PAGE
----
If it is mid-October, then that means Teen Read Week must have arrived. We have been celebrating TRW at PFTSTA in some fashion since I became librarian there in 2006. Every year, I tap the library book groups in high school to help me plan. We take the activities we did the year before and fit them into the theme that YALSA has set for the year. There is always a video showing of an episode from the Tiwlight Zone, a guessing game, a craft activity, photo op, and guess the number of candies in a jar. It makes my life easier to have programs that work repeated every year, and the kids have something to look forward to that has generated some excitement the year before.

You can find a list of all the activities that we have planned on the library website. When the week is over, I will post pictures from TRW on the same link.

Happy Teen Read Week!

Thursday, September 28, 2017

Time to Celebrate our Freedom to Read, Students Weigh In

Every year, I conduct a lesson for the English I students to celebrate ALA's Banned Book Week. This lesson has grown over the years, and I am very proud with what the English teachers and I have done with the topic.

I will introduce the lesson using the slide presentation below. Please feel free to make a copy and adapt it for your own library. 

We want the students to take a stance by writing a well constructed paragraph using the resources that I pulled together for them as concrete evidence to support their stand. We also want this to be a real world experience. Meaning we want their responses to be published on the web for anyone to read. Last year, we had the students post their paragraph in the comment section of the BBW post on this blog. This proved to be an issue because some of the students' comments were posted immediately while others were sent to me to be moderated before posting. Students were frustrated not knowing where their paragraph had gone so some submitted multiple times. On the positive side, all comments are time stamped so the teachers knew if the students completed the task by the deadline. This time around the students will post on a Padlet created for the period in which they have English. The posts will not have a time stamp, but I can stop accepting anymore entries when the deadline hits. See the padlets below. I hope that you enjoy reading the students paragraphs and feel free to add a comment  of your own in the comments section of the blog or even the Padlet if it is still accepting comments. .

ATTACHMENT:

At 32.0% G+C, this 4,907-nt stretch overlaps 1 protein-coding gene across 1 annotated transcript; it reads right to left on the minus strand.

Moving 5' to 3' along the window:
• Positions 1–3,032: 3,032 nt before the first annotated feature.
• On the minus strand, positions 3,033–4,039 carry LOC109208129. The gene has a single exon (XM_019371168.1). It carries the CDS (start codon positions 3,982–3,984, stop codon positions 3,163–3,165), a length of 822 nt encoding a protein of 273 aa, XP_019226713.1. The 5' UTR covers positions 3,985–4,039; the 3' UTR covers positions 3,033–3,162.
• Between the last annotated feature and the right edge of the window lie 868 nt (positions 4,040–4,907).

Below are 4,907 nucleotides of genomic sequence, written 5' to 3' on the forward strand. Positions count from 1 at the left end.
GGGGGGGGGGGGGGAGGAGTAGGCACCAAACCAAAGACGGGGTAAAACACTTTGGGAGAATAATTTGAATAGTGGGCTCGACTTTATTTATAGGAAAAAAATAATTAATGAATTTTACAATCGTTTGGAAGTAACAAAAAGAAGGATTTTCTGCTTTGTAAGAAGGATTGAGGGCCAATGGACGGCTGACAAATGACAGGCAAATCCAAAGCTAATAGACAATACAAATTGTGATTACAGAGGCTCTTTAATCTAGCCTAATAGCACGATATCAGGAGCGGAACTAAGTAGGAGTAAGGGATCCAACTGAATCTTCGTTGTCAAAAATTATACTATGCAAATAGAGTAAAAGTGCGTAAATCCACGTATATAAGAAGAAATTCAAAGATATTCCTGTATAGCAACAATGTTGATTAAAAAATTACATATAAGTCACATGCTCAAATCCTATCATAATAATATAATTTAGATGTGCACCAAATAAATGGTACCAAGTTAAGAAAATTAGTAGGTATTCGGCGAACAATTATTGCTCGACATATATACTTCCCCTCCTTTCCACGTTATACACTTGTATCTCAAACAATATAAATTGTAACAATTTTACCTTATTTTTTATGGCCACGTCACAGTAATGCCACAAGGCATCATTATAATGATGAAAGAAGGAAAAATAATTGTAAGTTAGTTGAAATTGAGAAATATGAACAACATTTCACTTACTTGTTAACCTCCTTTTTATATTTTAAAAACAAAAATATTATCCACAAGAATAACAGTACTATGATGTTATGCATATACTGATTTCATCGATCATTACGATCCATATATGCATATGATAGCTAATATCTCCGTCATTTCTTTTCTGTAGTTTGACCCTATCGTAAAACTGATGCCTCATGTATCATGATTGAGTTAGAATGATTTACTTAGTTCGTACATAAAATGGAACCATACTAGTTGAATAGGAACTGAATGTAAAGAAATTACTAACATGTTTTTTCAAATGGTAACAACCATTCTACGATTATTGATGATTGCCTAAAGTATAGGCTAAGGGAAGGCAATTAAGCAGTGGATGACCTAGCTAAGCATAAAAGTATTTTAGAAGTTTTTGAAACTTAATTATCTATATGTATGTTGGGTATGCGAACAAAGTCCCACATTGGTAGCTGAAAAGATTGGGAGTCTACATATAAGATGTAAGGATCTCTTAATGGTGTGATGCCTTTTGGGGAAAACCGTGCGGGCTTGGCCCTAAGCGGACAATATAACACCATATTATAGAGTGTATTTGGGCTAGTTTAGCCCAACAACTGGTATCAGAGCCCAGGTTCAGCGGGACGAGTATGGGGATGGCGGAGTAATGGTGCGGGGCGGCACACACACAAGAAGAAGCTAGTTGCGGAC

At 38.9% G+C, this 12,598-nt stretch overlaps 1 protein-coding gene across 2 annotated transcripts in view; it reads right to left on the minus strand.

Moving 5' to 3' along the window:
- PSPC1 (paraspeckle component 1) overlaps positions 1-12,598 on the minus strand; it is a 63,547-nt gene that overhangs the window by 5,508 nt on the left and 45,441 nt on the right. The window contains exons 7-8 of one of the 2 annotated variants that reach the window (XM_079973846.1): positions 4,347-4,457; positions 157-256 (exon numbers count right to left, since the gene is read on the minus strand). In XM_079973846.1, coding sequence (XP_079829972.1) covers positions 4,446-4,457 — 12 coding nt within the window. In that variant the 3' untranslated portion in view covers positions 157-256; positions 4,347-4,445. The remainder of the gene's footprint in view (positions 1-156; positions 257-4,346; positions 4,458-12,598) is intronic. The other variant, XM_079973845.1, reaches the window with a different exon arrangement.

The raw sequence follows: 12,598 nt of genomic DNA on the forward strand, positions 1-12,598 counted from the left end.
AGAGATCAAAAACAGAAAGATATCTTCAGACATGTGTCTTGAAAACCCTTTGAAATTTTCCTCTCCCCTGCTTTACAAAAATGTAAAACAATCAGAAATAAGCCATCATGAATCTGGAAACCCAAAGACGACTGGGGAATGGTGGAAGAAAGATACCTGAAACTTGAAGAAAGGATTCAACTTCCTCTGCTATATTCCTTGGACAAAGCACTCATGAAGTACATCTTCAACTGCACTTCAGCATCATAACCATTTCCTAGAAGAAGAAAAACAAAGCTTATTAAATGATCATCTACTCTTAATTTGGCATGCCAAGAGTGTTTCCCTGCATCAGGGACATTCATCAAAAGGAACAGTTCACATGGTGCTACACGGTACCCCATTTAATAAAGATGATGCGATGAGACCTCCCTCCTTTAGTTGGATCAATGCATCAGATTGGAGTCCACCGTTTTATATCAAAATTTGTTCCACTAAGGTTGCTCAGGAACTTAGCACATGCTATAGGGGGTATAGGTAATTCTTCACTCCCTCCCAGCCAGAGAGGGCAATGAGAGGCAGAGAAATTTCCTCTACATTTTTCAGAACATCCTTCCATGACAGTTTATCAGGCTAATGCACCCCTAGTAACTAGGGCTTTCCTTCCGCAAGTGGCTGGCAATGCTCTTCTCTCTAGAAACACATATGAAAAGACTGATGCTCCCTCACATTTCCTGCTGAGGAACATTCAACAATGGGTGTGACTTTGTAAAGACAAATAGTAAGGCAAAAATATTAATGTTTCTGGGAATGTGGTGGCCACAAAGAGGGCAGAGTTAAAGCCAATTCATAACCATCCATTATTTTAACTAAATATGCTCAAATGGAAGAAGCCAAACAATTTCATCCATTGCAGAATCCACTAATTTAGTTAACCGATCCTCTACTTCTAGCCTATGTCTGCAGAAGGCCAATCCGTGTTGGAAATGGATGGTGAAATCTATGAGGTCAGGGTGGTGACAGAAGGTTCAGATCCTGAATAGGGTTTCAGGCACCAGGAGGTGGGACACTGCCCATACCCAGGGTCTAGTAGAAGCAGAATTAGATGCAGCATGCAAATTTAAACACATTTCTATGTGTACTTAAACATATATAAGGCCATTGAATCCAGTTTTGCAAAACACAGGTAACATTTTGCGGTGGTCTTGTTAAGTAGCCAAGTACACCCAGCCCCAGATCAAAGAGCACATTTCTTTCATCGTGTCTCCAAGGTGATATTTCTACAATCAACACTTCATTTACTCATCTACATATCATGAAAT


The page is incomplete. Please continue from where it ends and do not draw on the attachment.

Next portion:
Made with Padlet
Made with Padlet
Made with Padlet
Made with Padlet

Wednesday, September 27, 2017

Nancy Cavanaugh Gets Students Excited about Historical Fiction

On Monday, September 25th, we had our first author visit of the school year. Author and former 3rd grade teacher and librarian, Nancy Cavanaugh, came to talk about her newest book, Elsie Mae has Something to Say. The book is set in 1933 in the Okefenokee Swamp in Georgia. Nancy explained to the students how she was inspired to write the story--a television documentary. However, it was a trip that she took to the swamp 20 years ago that gave her the push to write a book about a place and time that doesn't exist anymore. 

It took her a long time to get the story right because she started her research two decades ago, and the book was published in early September 2017. At first, she was going to try and write a non-fiction picture book about the swamp because her inspiration began with a documentary and book called Okefenokee Album by Francis Harper. When that didn't work she tried her hand at a book called. Henry James and the Hog Bandits. That never got published either. When she created Elsie Mae, she hit on a character with such spunk and sassiness that she became the main character in her book about the swamp. Henry James made it into the book, too, as Elsie's cousin. Yes, there are hog bandits on the loose, too. This is a book filled with adventure, mystery, and humor. The author's attention to detail about the swampers' lives paint a picture in your mind that made all of us want to take a trip to see the alligators of the Okefenokee.

After her visit, the students had lots to say about the program. They didn't know that it took so much effort to get a book written including both research and experience. They really liked hearing about her trip to the swamp to see it in person and how what she experienced there made it directly into the book. Much of the action takes place on the front porch of Elsie Mae's grandparents' house and that porch looks just like the front porches of the cabins that Cavanaugh saw on her visit. Also, some of the swamp is made up of islands that are dry land where the swampers built their homes, but there is also lots of boggy land that has to be tread on carefully. Swampers would use the pole that helped propel the boat as a plank to walk on when they encountered marshland. Cavanaugh explained how this trick worked when Elsie Mae did it in the book. Not only did she write a good story, but she also gives the readers a glimpse into what life was like almost a 100 years ago on the islands of the Okefenokee. 

You can visit the PFTSTA Library to check out the book or your own local school or public library. We want to thank local booksellers Octavia Books and the publisher Source Books for making this author visit possible. You can find lots more pictures of Cavanaugh's trip to PFTSTA on the library website.